Referring now to FIG. 2, in operation, tube 22 is filled with gas and sealed. The tube is then heated to its softening temperature at which time knife blades 26 seal the tube into a number of compartments 32 by virtue of the gravitational force on the knife edge unit. After the softening temperature has been maintained for a predetermined period of time, typically 30 seconds in one embodiment, knife blades 26 pierce through the tubing and come to rest on platen 14. This produces individual hollow gas-filled structures or ampuls 34 which are self supporting when the temperature is reduced below the softening temperature of the tubing.
Thereafter the ampuls are heated in a controlled atmosphere such that walls of the ampul are raised above the softening temperature to the aforementioned working temperature. With carefully controlled temperature and pressure the surface tension of the glass and the gas within the ampul reshapes the ampul to form a perfect sphere 36. It will be appreciated that during the sphere forming cycle the pressure within the furnace may be maintained slightly below that of the gas within the ampul to permit sphere formation without enlargement or shrinking.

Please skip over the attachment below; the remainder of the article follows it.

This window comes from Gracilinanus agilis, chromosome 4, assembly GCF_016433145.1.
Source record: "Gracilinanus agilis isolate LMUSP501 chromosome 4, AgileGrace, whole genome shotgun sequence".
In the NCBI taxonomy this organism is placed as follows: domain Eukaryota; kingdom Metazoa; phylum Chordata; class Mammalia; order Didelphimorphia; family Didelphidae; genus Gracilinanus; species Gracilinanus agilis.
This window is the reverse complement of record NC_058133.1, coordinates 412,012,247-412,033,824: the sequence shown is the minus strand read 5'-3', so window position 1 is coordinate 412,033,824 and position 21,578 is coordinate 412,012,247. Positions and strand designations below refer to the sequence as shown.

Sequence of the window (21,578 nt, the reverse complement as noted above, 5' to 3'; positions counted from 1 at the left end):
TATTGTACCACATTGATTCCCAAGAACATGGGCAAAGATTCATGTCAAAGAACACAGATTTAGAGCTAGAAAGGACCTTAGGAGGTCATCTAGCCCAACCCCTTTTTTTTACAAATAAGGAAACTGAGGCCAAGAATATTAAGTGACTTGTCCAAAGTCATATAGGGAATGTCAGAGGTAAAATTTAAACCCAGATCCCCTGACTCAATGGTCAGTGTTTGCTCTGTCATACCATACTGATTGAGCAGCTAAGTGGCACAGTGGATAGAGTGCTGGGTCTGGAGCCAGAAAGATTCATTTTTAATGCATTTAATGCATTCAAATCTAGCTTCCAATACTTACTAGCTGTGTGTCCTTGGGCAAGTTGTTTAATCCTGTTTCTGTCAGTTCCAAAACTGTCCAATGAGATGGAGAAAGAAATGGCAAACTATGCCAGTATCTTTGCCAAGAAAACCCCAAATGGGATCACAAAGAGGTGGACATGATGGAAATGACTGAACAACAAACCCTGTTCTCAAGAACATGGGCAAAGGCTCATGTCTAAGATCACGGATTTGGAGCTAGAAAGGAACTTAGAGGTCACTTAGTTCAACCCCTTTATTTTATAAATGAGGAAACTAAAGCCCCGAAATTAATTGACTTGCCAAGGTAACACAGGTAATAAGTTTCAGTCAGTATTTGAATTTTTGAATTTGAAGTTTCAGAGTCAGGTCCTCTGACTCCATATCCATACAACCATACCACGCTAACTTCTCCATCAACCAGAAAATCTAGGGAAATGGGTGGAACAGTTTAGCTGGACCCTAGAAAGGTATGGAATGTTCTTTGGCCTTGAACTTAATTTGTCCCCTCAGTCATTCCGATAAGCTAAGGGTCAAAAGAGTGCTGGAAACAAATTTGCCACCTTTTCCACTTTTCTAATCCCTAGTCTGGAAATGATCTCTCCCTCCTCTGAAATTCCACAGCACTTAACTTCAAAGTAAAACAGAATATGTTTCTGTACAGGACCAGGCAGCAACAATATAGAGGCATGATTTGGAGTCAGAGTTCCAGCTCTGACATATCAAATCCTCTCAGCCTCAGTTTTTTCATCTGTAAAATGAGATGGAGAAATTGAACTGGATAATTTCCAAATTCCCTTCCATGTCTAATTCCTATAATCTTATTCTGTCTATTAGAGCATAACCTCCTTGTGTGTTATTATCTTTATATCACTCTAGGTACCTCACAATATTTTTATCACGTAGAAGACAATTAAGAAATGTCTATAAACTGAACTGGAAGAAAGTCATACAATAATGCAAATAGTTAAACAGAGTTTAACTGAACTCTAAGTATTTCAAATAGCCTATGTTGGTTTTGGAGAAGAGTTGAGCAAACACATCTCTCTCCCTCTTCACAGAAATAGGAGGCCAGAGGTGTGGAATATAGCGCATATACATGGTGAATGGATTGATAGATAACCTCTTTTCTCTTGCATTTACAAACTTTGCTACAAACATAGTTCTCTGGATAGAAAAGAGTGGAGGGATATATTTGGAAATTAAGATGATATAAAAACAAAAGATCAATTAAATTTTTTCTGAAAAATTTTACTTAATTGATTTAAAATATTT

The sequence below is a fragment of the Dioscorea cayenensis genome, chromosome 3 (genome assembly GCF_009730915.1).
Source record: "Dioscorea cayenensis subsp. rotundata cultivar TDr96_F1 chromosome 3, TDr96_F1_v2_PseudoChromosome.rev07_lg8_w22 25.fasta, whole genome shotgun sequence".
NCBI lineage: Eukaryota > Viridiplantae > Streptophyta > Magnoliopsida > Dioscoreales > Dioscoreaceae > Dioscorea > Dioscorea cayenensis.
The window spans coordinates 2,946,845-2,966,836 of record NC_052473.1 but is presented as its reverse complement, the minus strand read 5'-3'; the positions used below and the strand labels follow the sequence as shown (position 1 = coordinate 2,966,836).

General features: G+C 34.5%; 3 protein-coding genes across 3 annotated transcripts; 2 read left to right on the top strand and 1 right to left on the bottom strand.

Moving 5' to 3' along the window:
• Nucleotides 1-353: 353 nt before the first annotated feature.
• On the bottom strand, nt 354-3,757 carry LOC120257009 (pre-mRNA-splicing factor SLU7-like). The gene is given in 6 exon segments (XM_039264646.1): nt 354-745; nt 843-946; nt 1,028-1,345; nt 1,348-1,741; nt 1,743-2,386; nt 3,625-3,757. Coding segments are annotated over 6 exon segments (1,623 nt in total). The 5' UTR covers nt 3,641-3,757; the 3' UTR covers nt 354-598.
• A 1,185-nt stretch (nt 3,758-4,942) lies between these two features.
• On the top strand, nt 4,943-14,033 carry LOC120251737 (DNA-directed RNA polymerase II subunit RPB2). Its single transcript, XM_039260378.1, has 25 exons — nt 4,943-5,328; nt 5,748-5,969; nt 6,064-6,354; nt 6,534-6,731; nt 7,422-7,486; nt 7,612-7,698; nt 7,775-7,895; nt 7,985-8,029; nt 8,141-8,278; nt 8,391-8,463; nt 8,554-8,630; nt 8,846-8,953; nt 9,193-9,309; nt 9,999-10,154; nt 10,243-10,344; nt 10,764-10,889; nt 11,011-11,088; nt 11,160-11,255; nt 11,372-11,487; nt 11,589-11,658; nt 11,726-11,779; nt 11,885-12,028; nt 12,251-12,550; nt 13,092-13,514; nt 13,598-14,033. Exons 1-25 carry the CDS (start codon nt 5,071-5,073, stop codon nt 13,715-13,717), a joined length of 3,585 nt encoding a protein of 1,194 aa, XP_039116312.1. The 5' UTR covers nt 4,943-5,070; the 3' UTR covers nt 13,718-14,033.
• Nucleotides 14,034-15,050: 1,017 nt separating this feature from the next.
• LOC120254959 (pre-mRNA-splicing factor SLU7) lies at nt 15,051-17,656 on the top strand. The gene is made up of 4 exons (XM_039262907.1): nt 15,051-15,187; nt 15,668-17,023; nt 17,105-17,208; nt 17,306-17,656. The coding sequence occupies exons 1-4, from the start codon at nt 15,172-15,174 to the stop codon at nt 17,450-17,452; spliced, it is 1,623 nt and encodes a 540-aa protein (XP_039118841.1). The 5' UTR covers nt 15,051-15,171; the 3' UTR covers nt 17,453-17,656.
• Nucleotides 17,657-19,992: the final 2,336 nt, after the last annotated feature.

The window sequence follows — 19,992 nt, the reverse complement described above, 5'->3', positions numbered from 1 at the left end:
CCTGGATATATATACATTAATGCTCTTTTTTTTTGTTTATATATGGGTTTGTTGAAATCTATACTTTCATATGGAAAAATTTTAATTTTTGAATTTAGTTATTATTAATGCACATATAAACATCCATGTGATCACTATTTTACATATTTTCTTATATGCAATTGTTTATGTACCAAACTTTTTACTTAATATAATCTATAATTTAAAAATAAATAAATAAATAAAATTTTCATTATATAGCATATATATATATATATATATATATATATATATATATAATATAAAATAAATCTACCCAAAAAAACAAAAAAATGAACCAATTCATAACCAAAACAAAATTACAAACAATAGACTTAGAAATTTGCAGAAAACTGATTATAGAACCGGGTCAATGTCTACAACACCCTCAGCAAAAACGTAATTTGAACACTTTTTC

The following equations permit the determination of the initial parameters for the process in terms of the desired outside diameters D1 and inside diameter D2 of the final sphere. In the following formulas the outside diameter of the initial tube is D3 and the inside diameter of this tube is D4. The distance between adjacent knife blades is given by L.
The following equation relates the mass in the glass tube vs. the mass of the resultant sphere: ##EQU1##